Plays until March 11 on Cinematheque At Home
Nationtime reports on the historic National Black Political Convention held in Gary, Ind. in 1972.
Shot in a time following the 1960s anti-establishment movement, the film documents Black people in America rallying together to create political change. At the time of the initial release in 1972, the documentary footage was deemed too confrontational for television broadcast, and, instead, a shortened 58-minute version was circulated.
Directed by prolific filmmaker William Greaves and narrated by Sidney Poitier, the entire 80-minute documentary was digitally restored in 2020 with the help of Greaves’ widow, filmmaker Louise Greaves. Funding from Jane Fonda and the Hollywood Foreign Press Association helped the film return to the public eye at a time when the Black Lives Matter movement has brought racial injustice to the forefront worldwide.
The murder of George Floyd in 2020 at the hands of the Minneapolis police brought into the glaring public light the ongoing injustices Black people face. That year, the largest protests in the history of the Black Lives Matter movement were held globally.
The National Black Political Convention followed on the heels of the 1968 National Party Conventions. It was generally felt by Black America that both parties in America had failed Black people.
The 1972 convention was a convergence of political voices including Coretta Scott King, Reverend Jesse Jackson, Richard Roundtree, Dr. Betty Shabazz and Dick Gregory, among others.
Intent on self-determination, the formation of a third political movement was brought forward by organizers to convention delegates. The hope was that minorities, disillusioned youth and the “best of white America” would band together to form a new coalition and make their collective voice heard at the ballot box.
In his narrative, Poitier describes the historical political gathering as the first time Black people came together to combine the powers of the ballot and protest.
“They have come with one purpose in mind, and that purpose has eluded our people ever since we left the distant shores of Africa. That purpose is to unite all the segments that make up what we call Black America,” Poitier says in the film.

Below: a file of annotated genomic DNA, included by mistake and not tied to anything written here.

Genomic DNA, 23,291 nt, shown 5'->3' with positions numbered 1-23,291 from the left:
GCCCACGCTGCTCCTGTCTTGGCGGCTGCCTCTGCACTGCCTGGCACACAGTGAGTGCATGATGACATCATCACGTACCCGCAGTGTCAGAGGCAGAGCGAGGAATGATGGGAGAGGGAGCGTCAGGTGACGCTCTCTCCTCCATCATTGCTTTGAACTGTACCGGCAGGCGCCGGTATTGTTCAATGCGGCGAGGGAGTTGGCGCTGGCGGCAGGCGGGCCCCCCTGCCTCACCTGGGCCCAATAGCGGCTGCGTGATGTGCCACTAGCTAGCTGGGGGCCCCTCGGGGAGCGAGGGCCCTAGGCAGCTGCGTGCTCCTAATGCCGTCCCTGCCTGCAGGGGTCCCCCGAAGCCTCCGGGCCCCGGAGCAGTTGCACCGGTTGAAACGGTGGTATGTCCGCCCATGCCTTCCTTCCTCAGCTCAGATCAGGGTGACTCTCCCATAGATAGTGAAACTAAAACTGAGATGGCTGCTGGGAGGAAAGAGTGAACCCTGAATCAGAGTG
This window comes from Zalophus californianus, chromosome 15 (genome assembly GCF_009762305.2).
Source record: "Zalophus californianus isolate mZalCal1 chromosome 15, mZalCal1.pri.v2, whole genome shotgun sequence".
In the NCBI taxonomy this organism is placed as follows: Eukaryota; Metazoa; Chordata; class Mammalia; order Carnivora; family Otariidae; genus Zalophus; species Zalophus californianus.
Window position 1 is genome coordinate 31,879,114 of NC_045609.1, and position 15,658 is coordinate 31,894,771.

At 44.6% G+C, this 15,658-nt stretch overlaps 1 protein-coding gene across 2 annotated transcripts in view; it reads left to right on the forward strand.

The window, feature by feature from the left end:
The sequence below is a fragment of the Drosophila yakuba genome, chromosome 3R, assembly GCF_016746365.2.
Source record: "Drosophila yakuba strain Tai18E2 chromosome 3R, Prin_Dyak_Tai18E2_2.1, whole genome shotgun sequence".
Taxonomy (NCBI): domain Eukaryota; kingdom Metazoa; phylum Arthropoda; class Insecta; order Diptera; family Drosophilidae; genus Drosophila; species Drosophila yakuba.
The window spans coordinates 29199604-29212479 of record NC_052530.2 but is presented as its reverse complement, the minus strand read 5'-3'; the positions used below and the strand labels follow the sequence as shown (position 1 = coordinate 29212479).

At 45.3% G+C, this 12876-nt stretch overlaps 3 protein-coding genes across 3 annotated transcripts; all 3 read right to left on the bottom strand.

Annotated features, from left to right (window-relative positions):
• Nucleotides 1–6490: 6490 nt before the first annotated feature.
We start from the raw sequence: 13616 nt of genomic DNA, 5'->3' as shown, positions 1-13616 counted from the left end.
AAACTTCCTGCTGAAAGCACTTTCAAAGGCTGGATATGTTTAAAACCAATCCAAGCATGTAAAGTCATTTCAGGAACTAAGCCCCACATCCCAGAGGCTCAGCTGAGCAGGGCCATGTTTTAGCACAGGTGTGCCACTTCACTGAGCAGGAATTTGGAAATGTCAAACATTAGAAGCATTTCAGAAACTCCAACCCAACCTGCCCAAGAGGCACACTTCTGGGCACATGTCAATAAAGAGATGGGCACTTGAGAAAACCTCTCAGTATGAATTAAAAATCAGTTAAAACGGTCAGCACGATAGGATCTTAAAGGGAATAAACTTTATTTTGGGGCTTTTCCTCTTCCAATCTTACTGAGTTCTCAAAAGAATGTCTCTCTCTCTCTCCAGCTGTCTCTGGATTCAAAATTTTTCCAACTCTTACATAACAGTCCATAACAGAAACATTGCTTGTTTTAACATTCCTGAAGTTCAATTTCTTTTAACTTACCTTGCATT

The quality of the filmmaking turns viewers into witnesses of a historic event, with the camera effectively catching the whole of the convention, zooming in on speakers, panning to delegates on the floor and taking viewers backstage to listen in on interviews.
Between speakers, actor Harry Belafonte recites poetry in his smooth voice to inspire and rally convention delegates. Words such as “Out of the long wintry night of our oppression in America, we are witnessing the birth of a new golden age for our people” are a call to action for the 10,000 delegates in attendance.
This echoes the way a great deal of hope was pinned on the outcome of the event. The thrust of the convention was aimed at the emergence of an independent national Black political agenda.
It was anticipated that history would be made in Gary, and that Black America would unite politically, effectively addressing the many problems brought about by the centuries-long oppression by white people.
Unfortunately, unclear audio from the speech of the Michigan delegation spokesperson on the last day means viewers miss an unexpected turning point: not wanting to support the agenda brought forth and championed by the New York delegation, a portion of the Michigan delegation walked out.
That occurence meant, in the end, that consensus was not reached and that the convention’s main goal of self-determination was not attained.
An overview of this pivotal moment in the struggle for dignity and equal rights for Black people across America, this documentary helps educate viewers on this particular moment in history.
This year marks the 40th anniversary of when Black Americans were invited by Gary mayor Richard Hatcher to form a Black agenda. That political agenda states that any change for the benefit of Black America be initiated by Black people. It was to be the new birthing of Black politics where both social transformation and deconstruction would right the wrongs of a legacy of slavery in America.
Published in Volume 76, Number 19 of The Uniter (March 2, 2022)